Thursday, February 2, 2012

I Owe Murray Scott an Apology

Just before the last provincial election my MLA Murray Scott came to my door to solicit my support. I like Murray, and I continue to think that he was an excellent MLA for our area. (He has since retired and we are now represented by Jamie Baillie.)

I told Murray then that I could not support him this time. I knew the  NDP candidate and I thought that he would do a good job. So I told Murray that I was voting for change provincially. I told him that I hoped for him that he would win the seat but I hoped for me that we would have change. I told Murray, and this is a quote that still rings in my ears, that "I was tired of Cape Breton style politics", politics based upon who you know, and in-groups, and special interests buying access.

So I voted for change.

It was probably six weeks later that we found out that Deputy Premier Frank Corbett was entertaining his buddies with big meals on expenses in downtown Halifax restaurants, and that he would not reveal who his guests were. Details are here:

It was only a few months later that the MLA expenses scandal broke. Our provincial Auditor-General reviewed the expenses claims for the previous three years and concluded that many of the claims were inappropriate. A few MLA's were charged with fraud and their cases are before the courts. But the vast majority of the claims that the AG flagged were simply inappropriate, which I take to mean "not in the interests of citizens and taxpayers". We were purchasing laptops and cameras and an attaché case and Barrister's Society fees for the Premier. And lots of other odd things for other MLA's.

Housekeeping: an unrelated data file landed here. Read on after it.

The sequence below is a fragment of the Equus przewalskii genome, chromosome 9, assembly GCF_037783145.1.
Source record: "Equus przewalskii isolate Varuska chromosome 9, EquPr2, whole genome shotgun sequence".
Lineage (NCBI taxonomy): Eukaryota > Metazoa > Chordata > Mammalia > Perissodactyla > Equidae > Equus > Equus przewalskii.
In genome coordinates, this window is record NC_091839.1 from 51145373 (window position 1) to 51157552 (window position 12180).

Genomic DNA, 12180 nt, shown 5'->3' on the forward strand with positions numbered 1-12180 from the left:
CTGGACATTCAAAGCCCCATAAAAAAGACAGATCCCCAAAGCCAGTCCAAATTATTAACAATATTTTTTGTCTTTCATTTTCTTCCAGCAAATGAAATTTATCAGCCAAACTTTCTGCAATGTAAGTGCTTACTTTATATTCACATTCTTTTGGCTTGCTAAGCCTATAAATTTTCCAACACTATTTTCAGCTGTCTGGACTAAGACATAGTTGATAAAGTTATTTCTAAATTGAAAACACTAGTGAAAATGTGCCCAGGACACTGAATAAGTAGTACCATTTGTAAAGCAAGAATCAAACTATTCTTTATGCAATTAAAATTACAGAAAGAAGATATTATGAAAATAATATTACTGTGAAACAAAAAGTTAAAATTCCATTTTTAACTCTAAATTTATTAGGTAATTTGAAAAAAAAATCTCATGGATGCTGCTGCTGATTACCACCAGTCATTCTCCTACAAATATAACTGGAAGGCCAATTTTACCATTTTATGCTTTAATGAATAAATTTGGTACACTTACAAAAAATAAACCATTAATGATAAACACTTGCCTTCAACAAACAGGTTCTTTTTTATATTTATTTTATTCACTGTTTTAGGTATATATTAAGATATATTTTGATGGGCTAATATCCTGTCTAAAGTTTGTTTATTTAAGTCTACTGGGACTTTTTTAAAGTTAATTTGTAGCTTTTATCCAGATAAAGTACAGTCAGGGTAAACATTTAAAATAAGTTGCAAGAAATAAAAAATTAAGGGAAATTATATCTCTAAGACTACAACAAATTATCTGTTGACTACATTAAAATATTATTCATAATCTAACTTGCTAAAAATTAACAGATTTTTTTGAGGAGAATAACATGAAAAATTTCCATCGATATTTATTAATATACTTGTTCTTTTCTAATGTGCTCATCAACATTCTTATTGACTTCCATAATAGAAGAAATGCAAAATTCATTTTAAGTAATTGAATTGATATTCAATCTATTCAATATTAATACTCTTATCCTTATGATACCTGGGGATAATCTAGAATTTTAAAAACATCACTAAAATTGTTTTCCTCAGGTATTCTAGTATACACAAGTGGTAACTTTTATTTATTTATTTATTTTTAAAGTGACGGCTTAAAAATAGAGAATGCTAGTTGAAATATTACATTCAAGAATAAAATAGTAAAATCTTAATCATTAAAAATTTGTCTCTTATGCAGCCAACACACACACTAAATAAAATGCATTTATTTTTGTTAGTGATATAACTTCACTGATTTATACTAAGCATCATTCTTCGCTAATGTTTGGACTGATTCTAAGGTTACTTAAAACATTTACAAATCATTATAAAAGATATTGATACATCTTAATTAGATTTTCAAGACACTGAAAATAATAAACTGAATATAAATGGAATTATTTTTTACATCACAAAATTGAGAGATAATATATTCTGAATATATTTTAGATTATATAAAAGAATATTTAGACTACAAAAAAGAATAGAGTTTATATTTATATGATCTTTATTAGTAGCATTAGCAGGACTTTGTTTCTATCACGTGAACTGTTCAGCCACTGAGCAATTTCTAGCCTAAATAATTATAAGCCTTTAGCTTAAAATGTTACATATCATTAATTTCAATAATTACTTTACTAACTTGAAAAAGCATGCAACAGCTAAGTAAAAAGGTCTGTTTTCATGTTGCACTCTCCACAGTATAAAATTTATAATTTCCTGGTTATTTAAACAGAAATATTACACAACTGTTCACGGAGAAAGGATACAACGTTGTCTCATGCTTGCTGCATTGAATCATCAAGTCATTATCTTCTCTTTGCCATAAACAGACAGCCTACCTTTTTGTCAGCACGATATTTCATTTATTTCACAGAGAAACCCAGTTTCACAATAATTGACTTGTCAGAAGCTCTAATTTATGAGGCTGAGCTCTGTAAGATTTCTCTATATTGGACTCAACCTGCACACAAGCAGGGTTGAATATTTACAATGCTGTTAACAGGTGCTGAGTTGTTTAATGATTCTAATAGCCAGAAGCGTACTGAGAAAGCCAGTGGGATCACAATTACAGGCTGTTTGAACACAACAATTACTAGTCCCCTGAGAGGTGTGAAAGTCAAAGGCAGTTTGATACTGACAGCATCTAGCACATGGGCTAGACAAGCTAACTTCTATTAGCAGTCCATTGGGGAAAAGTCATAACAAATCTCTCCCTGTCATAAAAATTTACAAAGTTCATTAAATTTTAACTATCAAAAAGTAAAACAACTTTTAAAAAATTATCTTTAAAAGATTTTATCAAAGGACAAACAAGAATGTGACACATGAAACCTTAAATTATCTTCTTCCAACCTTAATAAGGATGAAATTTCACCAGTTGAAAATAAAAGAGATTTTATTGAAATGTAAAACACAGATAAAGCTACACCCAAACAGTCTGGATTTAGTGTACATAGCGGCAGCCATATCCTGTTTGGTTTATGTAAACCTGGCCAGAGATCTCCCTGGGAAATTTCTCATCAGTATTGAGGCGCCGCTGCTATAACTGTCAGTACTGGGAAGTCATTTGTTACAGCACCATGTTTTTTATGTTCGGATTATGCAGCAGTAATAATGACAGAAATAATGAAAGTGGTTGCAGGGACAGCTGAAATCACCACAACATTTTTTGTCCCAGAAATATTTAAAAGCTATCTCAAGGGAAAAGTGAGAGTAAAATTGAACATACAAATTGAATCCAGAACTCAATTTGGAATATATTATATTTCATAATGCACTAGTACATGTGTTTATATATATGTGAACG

The bad news just kept coming. A long-awaited report on the state of the forest was finally released, but the Government did not like the conclusions so they hired a consultant to give them a better report which they could release at the same time. The volunteer report seemed to side with the interests of the people, and the paid-for report seemed to side with the interests of the off-shore corporate players in the industry.

The Volunteer Planning agency was disbanded. This is an independent organisation that is funded for its operations with a very modest staff but relies on volunteer officers and experts for its work. It can go out on behalf of the government and solicit opinions and suggestions and concerns from the citizens of Nova Scotia and then compile a report. They do excellent, first class work. But the agency was folded into the provincial Department of the Treasury and the volunteer officers were dismissed and replaced by bureaucrats from the department. As Deputy Premier Frank Corbett said so ingenuously when announcing this move: Why should we support this group when they give us advice that we don't want?

The one that finally tore it for me was when the government of Premier Darrell Dexter gave the Toronto-Dominion Bank $1.8 million in payroll rebates to open an insurance call centre in Nova Scotia. Anytime anyone is given a payroll rebate it means that the rest of the taxpayers are making up for the taxes not paid. The Toronto Dominion Bank is the largest and most profitable of Canadian banks, and I help to make it profitable by paying them exorbitant fees every month for my business accounts. The new employees of the TD call centre are now already working at private brokers' offices all across the province. The Government of Nova Scotia is using private sector tax dollars to subsidise the competition to the private sector taxpayers. And what is a bank doing selling insurance anyway?

It has only taken two years for Darrell Dexter to become Rodney MacDonald, the premier that I refused to support when Murray came calling. I apologise to you, Murray.

I wonder how long it will take for Mr Dexter to become John Buchanan?

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